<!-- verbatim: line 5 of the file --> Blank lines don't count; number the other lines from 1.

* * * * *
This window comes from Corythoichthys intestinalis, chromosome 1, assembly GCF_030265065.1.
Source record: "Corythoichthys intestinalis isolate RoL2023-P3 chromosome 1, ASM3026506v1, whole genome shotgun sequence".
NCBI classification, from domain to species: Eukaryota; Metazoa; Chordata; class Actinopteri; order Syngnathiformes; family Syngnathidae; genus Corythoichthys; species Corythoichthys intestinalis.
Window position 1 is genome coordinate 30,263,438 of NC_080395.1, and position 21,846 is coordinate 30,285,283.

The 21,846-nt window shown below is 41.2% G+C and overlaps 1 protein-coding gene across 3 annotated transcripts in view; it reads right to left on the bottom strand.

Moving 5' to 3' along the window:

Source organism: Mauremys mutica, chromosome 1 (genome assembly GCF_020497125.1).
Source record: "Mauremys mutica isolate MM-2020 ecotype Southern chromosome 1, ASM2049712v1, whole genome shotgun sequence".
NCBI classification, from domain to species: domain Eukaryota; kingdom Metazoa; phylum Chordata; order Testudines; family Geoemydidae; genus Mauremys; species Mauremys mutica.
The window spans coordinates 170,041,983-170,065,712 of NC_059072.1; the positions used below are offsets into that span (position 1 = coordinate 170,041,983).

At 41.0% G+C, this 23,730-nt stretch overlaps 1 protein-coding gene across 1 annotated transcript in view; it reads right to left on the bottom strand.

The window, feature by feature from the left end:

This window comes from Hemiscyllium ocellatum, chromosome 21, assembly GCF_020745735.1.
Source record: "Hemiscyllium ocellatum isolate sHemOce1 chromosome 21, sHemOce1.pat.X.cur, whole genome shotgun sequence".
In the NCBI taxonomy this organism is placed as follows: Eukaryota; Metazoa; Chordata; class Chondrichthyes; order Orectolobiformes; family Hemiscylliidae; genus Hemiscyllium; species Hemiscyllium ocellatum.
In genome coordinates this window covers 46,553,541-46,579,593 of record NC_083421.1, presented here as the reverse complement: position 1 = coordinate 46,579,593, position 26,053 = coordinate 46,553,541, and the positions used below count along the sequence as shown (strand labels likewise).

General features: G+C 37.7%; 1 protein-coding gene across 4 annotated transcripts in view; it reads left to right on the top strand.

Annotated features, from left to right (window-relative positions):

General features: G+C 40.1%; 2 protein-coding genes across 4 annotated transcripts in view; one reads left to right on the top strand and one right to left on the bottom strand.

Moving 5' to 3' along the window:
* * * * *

The 21,846-nt window shown below is 41.2% G+C and overlaps 1 protein-coding gene across 3 annotated transcripts in view; it reads right to left on the bottom strand.